Hazardous chemicals can create physical and health hazards, which means following proper storage procedures is paramount for safely using these materials. Prevent fires, explosions, spills, and other disasters by complying with storage regulations. Learn more about hazardous chemical storage best practices for outdoor storage lockers.
Choose the Right Storage Containers
Storage containers must be compatible with the chemicals they will hold. Common container materials include plastic, metal, and composite.
Highly corrosive chemicals may cause a reaction with metal drums, which could lead to the metal failing and releasing the substance. You can generally store corrosive chemicals and oxidizers in plastic or plastic-lined drums. You can typically store non-corrosive, oil-based, and flammable liquids in steel drums.
Tip: Check the Safety Data Sheets
Check each chemical’s Safety Data Sheet (SDS) for incompatibility information to ensure the container won’t react to the contents. You can also verify compatibility with the chemical supplier.
Comply With Federal, State, and Local Regulations
Store, manage, and dispose of hazardous chemicals following applicable federal, state, and local regulations. Dangerous materials stored outdoors are also often subject to the EPA’s stormwater regulations.
Other common regulations include general safety requirements for flammables and combustibles from The Occupational Safety and Health Administration (OSHA) and the National Fire Protection Association Code 30 (NFPA 30).
Use Secondary Containment
Some environmental compliance plans require secondary containment systems. Secondary containment systems include spill berms, dikes, sumps, flexible pools, and basins that contain spills and leaks.
Containment systems must be able to hold at least 10 percent of the volume of the containers. You must prevent run-on into the containment system unless the system has sufficient excess capacity to contain run-on in addition to the 10 percent of the volume of the containers.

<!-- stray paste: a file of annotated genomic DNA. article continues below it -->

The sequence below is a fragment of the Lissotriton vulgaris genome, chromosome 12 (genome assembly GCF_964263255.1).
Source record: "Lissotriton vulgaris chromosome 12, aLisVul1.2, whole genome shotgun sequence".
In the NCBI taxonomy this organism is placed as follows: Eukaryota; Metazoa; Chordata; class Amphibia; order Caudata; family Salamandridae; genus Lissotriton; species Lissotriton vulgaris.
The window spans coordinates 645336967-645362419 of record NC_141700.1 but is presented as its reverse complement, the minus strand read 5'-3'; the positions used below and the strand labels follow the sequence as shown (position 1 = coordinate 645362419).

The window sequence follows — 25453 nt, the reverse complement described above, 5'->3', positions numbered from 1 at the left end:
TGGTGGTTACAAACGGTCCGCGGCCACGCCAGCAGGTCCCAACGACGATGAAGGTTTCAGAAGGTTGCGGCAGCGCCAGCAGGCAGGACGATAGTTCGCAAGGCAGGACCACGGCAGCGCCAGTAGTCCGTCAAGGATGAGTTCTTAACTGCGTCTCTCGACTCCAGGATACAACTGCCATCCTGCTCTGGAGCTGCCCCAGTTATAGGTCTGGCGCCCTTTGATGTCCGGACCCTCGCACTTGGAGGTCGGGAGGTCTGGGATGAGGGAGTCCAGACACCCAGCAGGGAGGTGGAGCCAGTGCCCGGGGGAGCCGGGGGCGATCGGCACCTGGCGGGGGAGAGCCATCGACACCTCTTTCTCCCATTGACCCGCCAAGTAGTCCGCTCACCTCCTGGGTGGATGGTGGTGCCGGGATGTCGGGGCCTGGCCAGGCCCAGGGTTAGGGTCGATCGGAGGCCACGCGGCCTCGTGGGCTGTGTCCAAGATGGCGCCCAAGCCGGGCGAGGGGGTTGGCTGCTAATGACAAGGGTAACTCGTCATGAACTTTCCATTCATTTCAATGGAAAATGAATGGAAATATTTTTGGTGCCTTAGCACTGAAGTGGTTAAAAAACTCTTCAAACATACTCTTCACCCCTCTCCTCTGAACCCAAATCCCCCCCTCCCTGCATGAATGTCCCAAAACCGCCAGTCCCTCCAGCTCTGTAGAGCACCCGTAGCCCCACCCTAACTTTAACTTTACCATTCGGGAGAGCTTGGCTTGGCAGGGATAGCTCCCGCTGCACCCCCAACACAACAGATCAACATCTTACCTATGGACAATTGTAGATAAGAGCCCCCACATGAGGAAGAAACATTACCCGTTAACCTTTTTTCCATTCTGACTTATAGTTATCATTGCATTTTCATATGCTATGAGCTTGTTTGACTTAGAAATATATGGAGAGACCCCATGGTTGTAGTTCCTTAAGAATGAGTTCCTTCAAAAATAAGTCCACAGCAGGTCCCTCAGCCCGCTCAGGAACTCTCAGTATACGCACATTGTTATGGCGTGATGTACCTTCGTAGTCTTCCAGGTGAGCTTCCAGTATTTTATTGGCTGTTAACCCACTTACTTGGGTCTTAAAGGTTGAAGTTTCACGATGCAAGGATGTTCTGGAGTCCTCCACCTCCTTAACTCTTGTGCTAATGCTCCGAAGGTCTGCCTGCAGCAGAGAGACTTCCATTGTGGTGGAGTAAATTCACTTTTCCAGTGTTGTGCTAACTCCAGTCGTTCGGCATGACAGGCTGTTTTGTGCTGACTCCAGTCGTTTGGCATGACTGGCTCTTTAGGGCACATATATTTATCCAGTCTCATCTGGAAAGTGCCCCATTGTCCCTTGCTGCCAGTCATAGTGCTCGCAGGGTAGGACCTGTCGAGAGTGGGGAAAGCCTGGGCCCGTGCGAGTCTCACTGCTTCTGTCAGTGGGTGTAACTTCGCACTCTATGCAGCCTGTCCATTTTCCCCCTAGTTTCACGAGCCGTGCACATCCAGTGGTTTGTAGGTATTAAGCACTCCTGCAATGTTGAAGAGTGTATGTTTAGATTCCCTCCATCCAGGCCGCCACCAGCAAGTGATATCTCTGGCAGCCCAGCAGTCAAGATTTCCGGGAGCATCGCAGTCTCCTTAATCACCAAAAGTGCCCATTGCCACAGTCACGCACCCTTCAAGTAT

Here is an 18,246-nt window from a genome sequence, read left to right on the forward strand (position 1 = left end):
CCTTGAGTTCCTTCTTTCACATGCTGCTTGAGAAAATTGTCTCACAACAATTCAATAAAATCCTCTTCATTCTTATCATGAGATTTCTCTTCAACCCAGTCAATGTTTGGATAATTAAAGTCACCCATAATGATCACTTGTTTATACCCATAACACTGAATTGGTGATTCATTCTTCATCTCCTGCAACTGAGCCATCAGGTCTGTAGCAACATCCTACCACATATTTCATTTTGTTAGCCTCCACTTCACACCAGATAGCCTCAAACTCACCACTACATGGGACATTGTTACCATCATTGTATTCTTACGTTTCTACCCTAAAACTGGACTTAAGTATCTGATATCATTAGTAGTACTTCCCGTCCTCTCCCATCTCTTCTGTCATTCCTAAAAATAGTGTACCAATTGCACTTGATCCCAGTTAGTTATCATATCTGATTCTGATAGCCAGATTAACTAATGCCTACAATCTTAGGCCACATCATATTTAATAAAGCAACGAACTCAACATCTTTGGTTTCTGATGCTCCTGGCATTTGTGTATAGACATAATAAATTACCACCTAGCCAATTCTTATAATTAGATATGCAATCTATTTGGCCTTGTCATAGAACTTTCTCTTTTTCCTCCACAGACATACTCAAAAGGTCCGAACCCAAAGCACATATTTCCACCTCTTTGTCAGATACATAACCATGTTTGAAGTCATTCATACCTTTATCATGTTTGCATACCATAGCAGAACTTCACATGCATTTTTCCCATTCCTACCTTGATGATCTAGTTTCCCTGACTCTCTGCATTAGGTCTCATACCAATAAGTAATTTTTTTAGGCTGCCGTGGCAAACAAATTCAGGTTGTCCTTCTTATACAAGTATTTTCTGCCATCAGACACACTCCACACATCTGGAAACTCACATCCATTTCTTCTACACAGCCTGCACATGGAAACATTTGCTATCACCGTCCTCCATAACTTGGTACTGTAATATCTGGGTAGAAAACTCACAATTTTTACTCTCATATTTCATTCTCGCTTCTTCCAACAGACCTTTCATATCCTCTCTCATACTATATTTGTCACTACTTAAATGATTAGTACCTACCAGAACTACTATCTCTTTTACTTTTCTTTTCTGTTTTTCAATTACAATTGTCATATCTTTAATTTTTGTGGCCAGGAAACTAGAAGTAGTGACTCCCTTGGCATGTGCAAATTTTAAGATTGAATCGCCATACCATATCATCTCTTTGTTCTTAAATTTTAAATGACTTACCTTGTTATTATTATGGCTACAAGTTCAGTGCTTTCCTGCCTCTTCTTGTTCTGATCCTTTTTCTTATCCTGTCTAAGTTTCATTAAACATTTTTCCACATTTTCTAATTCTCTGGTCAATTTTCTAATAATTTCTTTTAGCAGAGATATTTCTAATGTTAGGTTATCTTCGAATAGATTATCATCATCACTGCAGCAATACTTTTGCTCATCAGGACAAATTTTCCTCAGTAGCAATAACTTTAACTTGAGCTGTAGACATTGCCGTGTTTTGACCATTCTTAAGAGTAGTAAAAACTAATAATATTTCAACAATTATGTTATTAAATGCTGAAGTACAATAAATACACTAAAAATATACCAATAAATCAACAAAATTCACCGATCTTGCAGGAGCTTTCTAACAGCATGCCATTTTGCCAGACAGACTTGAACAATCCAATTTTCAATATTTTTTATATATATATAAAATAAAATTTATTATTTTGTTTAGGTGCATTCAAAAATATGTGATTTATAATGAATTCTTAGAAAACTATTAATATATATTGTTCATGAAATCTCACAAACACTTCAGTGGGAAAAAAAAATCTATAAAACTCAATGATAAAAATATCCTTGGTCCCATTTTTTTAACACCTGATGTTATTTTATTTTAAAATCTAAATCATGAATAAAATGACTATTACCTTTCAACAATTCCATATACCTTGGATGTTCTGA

Maintain Containers and Secondary Containment Systems
Containers of all sizes and secondary containment systems require routine maintenance. Maintaining containers ensures that rainwater, dirt, and pests do not contaminate stored chemicals.
Ensure steel tanks are free of rust. Plastic tanks should not be brittle, flaky, or misshapen. Repair or replace worn or dysfunctional seals, gaskets, valves, and openings.
Keep lids, openings, and valves closed unless adding or removing material. Keeping them closed prevents evaporation and minimizes the chances of contamination.
Use Hazmat Storage Lockers
Using hazmat lockers to store 55-gallon drums allows you to follow hazardous chemical storage best practices. Storage lockers make it easier to comply with the following general storage considerations:
- Protection from rain, flooding, and vandalism
- Proper ventilation
- An appropriate storage foundation
- Secondary containment
- Ample aisle space for easy inspections and handling
Hazmat storage lockers may include racks, shelving, fire suppression systems, and ventilation for safe storage. These features help prevent uncontrolled chemical reactions and spills, protecting workers and the environment.
Tip: Get the Right Fire-Rated Locker
Fire-rated storage lockers protect combustible and flammable inventory. Fire-rated protection is required depending on the chemicals stored and the distance between the chemical storage building and the main building or property line.
Optimize safety with a hazardous chemical storage building from American Hazmat Rentals. We offer weathertight, high-quality containers that enhance your facility’s security and regulatory compliance. Rent a storage unit that meets your unique needs today.